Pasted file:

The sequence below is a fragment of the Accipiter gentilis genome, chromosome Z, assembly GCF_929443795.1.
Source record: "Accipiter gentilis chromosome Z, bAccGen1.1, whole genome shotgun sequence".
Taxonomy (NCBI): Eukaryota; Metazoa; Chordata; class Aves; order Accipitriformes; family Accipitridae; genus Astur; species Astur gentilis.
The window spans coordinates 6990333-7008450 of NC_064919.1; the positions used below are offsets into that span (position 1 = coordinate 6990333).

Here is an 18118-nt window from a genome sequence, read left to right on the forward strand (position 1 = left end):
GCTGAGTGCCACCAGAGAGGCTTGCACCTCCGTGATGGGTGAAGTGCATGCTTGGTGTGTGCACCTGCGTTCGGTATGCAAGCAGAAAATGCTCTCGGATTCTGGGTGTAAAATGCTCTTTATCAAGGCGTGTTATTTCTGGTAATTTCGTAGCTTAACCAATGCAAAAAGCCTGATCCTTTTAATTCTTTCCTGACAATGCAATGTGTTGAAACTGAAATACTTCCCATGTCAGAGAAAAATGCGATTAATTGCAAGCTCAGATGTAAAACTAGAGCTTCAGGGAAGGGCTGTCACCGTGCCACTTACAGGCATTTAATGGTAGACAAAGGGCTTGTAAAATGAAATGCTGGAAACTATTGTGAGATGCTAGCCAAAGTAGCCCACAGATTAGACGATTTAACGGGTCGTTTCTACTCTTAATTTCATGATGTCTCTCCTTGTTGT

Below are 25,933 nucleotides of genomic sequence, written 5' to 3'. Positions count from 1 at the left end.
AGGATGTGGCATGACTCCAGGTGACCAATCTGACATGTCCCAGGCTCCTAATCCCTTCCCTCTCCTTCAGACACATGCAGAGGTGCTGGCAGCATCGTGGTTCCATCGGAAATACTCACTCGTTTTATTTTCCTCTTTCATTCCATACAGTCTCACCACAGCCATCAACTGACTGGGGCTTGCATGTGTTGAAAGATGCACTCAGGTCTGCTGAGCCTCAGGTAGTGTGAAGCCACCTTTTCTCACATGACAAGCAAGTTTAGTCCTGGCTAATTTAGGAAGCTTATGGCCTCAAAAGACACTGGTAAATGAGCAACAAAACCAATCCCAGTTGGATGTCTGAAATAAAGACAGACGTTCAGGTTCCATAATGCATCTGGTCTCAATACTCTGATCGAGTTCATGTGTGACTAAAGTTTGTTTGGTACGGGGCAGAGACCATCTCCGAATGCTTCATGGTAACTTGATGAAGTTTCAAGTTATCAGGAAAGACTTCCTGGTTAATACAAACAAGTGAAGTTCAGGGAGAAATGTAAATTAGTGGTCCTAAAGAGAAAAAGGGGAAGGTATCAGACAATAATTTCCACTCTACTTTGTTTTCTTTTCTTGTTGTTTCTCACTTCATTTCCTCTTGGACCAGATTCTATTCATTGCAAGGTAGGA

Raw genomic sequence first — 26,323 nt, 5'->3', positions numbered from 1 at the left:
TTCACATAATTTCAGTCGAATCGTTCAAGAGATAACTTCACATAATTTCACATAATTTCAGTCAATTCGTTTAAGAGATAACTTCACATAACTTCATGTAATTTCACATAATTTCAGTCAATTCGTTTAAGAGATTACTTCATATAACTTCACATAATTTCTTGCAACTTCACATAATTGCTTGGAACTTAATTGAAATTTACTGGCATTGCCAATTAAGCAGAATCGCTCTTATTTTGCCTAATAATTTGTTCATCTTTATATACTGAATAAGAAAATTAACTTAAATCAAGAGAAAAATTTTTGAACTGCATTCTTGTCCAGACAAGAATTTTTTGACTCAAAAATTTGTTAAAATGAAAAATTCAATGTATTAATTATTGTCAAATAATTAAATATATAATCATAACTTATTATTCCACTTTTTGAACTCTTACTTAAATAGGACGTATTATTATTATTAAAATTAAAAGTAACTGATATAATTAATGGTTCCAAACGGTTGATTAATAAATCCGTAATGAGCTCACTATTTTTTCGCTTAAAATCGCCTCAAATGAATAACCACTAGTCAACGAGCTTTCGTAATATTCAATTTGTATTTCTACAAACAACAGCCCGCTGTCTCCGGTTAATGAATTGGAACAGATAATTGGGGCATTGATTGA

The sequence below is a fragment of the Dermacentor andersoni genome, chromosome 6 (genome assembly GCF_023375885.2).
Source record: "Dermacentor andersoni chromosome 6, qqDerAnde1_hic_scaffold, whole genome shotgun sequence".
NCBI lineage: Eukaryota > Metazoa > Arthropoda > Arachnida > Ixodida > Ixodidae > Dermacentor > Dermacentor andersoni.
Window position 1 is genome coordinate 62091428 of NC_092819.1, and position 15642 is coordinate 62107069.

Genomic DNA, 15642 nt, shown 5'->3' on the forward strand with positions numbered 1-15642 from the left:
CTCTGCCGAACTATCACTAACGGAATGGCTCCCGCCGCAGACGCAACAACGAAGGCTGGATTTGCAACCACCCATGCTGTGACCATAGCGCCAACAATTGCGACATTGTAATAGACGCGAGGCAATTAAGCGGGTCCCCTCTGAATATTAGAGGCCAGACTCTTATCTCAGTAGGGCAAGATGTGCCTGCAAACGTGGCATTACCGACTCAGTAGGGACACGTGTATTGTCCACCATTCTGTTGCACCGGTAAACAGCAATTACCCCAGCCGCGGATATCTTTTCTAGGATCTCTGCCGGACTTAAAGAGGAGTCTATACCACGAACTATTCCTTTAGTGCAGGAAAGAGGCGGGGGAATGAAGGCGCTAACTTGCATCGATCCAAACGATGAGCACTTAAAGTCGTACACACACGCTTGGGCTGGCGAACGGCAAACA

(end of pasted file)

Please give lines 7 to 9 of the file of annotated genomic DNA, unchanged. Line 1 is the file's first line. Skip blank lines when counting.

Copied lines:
Below are 25,933 nucleotides of genomic sequence, written 5' to 3'. Positions count from 1 at the left end.
AGGATGTGGCATGACTCCAGGTGACCAATCTGACATGTCCCAGGCTCCTAATCCCTTCCCTCTCCTTCAGACACATGCAGAGGTGCTGGCAGCATCGTGGTTCCATCGGAAATACTCACTCGTTTTATTTTCCTCTTTCATTCCATACAGTCTCACCACAGCCATCAACTGACTGGGGCTTGCATGTGTTGAAAGATGCACTCAGGTCTGCTGAGCCTCAGGTAGTGTGAAGCCACCTTTTCTCACATGACAAGCAAGTTTAGTCCTGGCTAATTTAGGAAGCTTATGGCCTCAAAAGACACTGGTAAATGAGCAACAAAACCAATCCCAGTTGGATGTCTGAAATAAAGACAGACGTTCAGGTTCCATAATGCATCTGGTCTCAATACTCTGATCGAGTTCATGTGTGACTAAAGTTTGTTTGGTACGGGGCAGAGACCATCTCCGAATGCTTCATGGTAACTTGATGAAGTTTCAAGTTATCAGGAAAGACTTCCTGGTTAATACAAACAAGTGAAGTTCAGGGAGAAATGTAAATTAGTGGTCCTAAAGAGAAAAAGGGGAAGGTATCAGACAATAATTTCCACTCTACTTTGTTTTCTTTTCTTGTTGTTTCTCACTTCATTTCCTCTTGGACCAGATTCTATTCATTGCAAGGTAGGA

Raw genomic sequence first — 26,323 nt, 5'->3', positions numbered from 1 at the left: